Handbook of Longitudinal Research Methods in Organisation and Business Studies
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Handbook of Longitudinal Research Methods in Organisation and Business Studies

Edited by Mélanie E. Hassett and Eriikka Paavilainen-Mäntymäki

This innovative Handbook demonstrates that there is no single best approach to conducting longitudinal studies. At their best, longitudinal research designs yield rich, contextualised, multilevel and deep understanding of the studied phenomenon. The lack of resources in terms of time, funding and people can pose a serious challenge to conducting longitudinal research. This book tackles many of these challenges and discusses the role of longitudinal research programmes in overcoming such obstacles.
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Chapter 2: Using quantitative longitudinal data to analyse the relationship between firms' internationalization and performance

Michael-Jörg Oesterle and Hannah N. Richta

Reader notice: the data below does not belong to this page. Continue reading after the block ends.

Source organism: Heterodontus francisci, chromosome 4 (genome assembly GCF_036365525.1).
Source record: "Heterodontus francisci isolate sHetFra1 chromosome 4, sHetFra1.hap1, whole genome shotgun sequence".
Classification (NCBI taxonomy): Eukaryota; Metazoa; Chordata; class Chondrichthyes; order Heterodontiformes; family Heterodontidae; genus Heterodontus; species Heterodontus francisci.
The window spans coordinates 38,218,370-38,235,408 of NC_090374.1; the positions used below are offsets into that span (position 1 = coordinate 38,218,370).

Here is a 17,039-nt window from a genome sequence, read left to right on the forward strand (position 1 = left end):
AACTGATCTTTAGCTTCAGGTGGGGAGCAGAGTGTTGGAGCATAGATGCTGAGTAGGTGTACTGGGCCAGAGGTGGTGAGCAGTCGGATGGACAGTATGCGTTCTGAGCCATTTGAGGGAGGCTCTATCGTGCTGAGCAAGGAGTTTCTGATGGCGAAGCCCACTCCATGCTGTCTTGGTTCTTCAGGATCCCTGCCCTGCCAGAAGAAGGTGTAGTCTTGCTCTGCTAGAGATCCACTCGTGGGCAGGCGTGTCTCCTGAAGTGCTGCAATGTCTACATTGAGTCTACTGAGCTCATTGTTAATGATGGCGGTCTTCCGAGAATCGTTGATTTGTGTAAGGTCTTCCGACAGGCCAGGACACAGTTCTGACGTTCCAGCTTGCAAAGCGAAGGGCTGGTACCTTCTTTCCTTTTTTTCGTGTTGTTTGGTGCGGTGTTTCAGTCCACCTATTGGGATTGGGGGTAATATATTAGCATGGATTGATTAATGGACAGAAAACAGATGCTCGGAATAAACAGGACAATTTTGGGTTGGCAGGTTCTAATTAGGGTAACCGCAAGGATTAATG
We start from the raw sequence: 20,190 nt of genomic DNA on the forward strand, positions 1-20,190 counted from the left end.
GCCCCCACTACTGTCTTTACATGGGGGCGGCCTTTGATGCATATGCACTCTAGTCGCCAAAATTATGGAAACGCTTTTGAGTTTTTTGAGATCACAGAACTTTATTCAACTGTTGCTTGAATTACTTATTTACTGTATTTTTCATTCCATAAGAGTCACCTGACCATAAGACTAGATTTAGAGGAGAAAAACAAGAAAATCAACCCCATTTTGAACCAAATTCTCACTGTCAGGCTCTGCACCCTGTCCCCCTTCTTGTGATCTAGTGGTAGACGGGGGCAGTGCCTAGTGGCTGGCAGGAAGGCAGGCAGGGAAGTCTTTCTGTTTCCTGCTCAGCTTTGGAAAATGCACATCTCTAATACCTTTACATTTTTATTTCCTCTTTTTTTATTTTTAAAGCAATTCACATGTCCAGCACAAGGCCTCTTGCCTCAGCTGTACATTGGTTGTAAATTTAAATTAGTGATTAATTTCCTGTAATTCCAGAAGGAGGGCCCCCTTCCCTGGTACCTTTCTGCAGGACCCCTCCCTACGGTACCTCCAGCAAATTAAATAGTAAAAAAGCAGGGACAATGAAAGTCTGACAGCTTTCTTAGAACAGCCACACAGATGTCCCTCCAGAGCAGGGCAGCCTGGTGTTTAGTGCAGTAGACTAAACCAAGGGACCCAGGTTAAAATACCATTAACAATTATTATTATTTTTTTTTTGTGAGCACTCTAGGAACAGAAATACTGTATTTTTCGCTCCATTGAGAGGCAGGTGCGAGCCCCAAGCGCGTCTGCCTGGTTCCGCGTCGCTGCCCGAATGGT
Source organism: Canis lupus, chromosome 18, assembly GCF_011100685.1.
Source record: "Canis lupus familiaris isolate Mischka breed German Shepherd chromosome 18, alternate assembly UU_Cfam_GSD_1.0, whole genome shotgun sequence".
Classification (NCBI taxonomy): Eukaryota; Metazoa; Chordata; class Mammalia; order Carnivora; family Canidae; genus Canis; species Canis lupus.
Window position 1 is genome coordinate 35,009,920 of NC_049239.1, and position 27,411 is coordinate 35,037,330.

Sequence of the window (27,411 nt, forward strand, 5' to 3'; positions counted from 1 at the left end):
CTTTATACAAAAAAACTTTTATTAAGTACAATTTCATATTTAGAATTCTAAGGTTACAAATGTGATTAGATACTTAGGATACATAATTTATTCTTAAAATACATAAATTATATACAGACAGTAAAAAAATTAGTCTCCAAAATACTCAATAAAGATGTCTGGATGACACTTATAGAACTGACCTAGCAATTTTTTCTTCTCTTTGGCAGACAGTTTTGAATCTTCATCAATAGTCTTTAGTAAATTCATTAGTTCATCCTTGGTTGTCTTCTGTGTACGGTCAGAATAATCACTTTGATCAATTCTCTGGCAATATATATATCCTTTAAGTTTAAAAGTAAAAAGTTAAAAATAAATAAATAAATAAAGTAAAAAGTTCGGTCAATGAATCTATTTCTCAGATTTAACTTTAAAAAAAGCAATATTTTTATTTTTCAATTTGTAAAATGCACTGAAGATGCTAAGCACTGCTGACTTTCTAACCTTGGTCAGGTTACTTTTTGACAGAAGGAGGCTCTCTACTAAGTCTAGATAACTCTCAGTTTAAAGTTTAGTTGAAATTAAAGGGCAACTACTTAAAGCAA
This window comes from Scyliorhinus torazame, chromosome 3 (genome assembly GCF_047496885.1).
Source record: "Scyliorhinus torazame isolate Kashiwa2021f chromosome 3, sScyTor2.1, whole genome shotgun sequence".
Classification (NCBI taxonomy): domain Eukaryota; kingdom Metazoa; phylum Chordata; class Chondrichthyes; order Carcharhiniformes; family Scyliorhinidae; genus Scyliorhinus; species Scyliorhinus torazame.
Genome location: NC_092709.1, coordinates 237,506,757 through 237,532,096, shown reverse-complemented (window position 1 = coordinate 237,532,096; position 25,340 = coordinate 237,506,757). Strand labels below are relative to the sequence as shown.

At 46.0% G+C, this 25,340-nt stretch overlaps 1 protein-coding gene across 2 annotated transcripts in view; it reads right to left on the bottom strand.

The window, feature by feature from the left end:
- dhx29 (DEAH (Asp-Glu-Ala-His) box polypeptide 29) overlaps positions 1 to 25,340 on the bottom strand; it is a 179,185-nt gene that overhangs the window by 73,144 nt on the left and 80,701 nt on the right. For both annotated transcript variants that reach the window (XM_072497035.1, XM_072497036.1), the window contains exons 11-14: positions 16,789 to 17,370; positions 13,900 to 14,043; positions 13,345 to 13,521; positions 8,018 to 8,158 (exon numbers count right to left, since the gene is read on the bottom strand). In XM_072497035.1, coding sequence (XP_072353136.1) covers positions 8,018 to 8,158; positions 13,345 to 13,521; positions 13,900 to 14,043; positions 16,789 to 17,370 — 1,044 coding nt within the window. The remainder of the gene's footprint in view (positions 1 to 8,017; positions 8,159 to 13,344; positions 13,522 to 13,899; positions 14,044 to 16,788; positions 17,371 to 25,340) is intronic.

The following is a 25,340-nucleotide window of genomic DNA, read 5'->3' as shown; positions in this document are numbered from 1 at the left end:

Although researchers have been trying to investigate the internationalization–performance relationship for more than 40 years, due to heterogeneous results their results are still, at best, inconclusive. One assumed reason for the heterogeneous results is the neglect of the process character of internationalization in most of the studies (Glaumand Oesterle 2007; Oesterle and Richta 2013). On the one hand the idea that internationalization is a process is anything but new (e.g. Vernon 1966; Johanson and Vahlne 1977; Luostarinen 1979) and recent research also concludes that ‘internationalization processes still matter – perhaps even more so today’ (Barkema and Drogendijk 2007, p. 1144). On the other hand most of the numerous previous studies on the internationalization–performance relationship are based on cross-sectional data, or data including only short time intervals (Oesterle and Richta 2013). Given the restricted time horizon, the findings of the existing studies concern only the relationship between the static degree of internationalization and firm performance, but do not answer the question as to whether this relationship is stable over time (Gomes and Ramaswamy 1999; Kotabe et al.2002). However, it is reasonable to regard the relationship as unstable overtime, since both internal factors of the firm and the firm’s macroeconomic environment may change (Grant 1987; Geringer et al. 2000; Fisch and Oesterle 2003). Furthermore, the static approach does not take into account that there might be effects, such as organizational learning during the internationalization process, that also influence firms’ performance.

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